New York (CNN Business)Wall Street opened in the green on Monday amid the news that President Joe Biden intends to nominate Jerome Powell for a second term at the helm of the Federal Reserve.The Dow (INDU) opened up 0.3%, or 120 points, while the broader S&P 500 (SPX) was up 0.4%. The Nasdaq Composite (COMP) opened up 0.4%.Powell has steered the economy through the worst of the pandemic as Fed Chairman. The White House cited Powell's "steady leadership" amid the economic turbulence of the pandemic as a reason for the decision. A second four-year term would mean more of the same from the central bank, which announced earlier this month a rollback of its pandemic-era stimulus measures. For investors, who have gotten used to Powell's Fed leadership after some initial growing pains, it means they know what to expect from the central bank in the years to come.Biden will nominate Fed Governor Lael Brainard as Vice Chairman. Brainard had also been an option to take over from Powell.Read MoreThe President will speak on the nominations at a White House event...
    (CNN)President Joe Biden will nominate Jerome Powell as chairman of the Federal Reserve for a second term, and Lael Brainard as vice chair, according to a source familiar. Powell's four-year term is up in February, and the President faced a key decision of whether to keep Powell, who was put in the job by a Republican, in the government's most important economic policy job. At a time when rising consumer prices, inflation and shortages caused by the supply chain crisis are urgent concerns of the White House, there has been heightened focus on who the President was going to pick to lead the nation's central banking system. Read MoreBiden recently met with Powell and Lael Brainard, a Federal Reserve governor, separately at the White House as he weighed his decision, CNN previously reported. Brainard had been viewed as the leading contender if the President decided against Powell for a second term. "We've got a lot of good choices," Biden said during a recent trip to Scotland. The President said he had been meeting with his economic advisers and...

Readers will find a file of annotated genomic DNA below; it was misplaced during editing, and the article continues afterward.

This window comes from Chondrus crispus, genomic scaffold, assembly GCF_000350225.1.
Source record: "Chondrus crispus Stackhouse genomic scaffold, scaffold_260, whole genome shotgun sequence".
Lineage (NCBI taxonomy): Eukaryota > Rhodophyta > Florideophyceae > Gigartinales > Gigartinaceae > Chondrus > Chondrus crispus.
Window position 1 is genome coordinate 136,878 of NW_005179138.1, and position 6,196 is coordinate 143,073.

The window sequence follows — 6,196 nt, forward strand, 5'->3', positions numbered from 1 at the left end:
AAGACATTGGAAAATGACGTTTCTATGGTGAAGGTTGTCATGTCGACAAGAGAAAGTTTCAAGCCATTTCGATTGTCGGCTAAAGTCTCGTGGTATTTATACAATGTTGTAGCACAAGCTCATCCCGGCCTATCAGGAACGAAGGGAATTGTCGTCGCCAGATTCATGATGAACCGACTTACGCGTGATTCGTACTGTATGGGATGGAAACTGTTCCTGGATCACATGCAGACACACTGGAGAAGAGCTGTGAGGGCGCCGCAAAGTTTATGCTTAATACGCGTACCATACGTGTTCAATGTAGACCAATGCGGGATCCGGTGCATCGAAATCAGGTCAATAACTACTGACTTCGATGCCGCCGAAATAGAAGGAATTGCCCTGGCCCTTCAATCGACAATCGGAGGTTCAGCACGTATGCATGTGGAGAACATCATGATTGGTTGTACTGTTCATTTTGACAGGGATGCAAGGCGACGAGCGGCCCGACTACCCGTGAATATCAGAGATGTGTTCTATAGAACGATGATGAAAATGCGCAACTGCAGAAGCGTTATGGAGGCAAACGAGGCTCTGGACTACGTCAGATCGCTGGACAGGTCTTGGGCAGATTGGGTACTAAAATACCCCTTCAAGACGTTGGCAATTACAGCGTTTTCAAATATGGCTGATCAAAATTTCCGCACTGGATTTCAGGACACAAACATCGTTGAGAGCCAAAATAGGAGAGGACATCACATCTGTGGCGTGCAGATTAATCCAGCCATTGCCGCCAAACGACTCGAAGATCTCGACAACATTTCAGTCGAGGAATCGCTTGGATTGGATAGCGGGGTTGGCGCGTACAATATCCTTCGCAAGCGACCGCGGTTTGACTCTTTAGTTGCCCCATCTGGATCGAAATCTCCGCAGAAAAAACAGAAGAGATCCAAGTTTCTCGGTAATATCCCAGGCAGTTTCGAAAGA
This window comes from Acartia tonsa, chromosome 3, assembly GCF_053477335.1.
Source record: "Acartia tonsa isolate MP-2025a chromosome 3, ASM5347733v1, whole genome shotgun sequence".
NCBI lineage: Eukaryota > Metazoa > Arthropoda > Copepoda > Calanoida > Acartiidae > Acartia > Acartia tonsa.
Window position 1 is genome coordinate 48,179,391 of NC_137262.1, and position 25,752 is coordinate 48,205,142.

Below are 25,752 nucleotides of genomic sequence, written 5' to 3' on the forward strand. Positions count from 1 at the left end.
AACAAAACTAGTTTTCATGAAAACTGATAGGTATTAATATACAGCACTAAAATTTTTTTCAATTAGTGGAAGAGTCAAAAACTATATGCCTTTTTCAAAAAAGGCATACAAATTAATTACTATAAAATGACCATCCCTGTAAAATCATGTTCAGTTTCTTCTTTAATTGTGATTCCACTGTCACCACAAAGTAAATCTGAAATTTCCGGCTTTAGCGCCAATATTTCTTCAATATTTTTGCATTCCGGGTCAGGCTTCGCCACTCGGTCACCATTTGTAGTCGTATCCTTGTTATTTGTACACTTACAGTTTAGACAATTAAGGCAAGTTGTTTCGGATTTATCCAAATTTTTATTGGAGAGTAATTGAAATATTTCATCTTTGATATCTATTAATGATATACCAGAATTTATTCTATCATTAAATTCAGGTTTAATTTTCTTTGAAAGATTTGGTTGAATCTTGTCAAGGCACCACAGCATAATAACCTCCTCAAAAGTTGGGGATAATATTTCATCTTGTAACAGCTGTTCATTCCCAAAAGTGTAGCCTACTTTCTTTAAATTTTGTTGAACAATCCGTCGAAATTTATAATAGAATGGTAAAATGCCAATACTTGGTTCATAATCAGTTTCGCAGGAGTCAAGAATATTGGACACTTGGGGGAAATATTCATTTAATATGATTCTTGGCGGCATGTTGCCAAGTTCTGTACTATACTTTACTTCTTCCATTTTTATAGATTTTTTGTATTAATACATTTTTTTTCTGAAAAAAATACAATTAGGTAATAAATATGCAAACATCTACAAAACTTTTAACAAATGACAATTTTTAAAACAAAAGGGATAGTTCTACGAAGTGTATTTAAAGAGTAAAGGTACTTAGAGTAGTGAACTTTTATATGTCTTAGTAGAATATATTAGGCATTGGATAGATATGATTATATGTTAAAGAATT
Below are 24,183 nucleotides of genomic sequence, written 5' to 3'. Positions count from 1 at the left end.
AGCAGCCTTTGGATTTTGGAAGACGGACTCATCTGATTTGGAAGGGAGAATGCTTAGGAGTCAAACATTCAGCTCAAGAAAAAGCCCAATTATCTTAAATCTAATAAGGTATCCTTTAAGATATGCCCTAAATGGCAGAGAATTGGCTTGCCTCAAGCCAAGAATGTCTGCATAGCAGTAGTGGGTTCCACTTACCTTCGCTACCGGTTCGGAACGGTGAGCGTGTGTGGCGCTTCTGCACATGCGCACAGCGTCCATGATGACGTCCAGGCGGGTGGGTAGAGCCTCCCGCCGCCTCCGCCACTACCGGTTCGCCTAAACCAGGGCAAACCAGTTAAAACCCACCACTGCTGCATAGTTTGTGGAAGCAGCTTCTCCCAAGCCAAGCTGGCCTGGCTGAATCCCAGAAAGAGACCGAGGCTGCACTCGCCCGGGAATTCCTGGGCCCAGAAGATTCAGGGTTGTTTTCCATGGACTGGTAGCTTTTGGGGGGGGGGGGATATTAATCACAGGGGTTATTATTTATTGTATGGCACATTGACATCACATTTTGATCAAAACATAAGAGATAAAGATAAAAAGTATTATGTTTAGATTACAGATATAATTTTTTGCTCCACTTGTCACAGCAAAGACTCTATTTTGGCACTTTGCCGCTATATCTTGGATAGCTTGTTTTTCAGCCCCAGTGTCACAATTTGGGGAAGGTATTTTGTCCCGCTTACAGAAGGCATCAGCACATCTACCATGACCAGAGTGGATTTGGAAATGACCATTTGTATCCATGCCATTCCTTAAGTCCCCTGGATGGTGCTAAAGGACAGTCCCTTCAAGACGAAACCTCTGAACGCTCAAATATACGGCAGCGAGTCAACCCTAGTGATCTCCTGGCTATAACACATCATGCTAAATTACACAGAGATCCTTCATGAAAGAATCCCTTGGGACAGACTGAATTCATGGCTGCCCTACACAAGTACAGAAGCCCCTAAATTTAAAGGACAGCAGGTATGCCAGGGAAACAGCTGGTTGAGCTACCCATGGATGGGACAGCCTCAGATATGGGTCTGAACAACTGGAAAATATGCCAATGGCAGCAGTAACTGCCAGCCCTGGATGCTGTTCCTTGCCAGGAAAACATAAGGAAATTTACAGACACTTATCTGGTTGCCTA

WASHINGTON (AP) — President Joe Biden announced Monday that he’s nominating Jerome Powell for a second four-year term as Federal Reserve chair, endorsing Powell’s stewardship of the economy through a brutal pandemic recession in which the Fed’s ultra-low rate policies helped bolster confidence and revitalize the job market. Biden also said he would nominate Lael Brainard, the lone Democrat on the Fed’s Board of Governors and the preferred alternative to Powell among many progressives, as vice chair. The president said he will fill the three remaining slots on the board, including a vice chair for supervision, a bank regulatory post, in early December. Biden’s decision, reached after extensive consideration, strikes a note of continuity and bipartisanship at a time when surging inflation is burdening households and raising risks to the economy’s recovery. In backing Powell, a Republican who was first elevated to his post by President Donald Trump, Biden brushed aside complaints from progressives that the Fed has weakened bank regulation and has been slow to take account of climate change in its supervision of banks. If confirmed...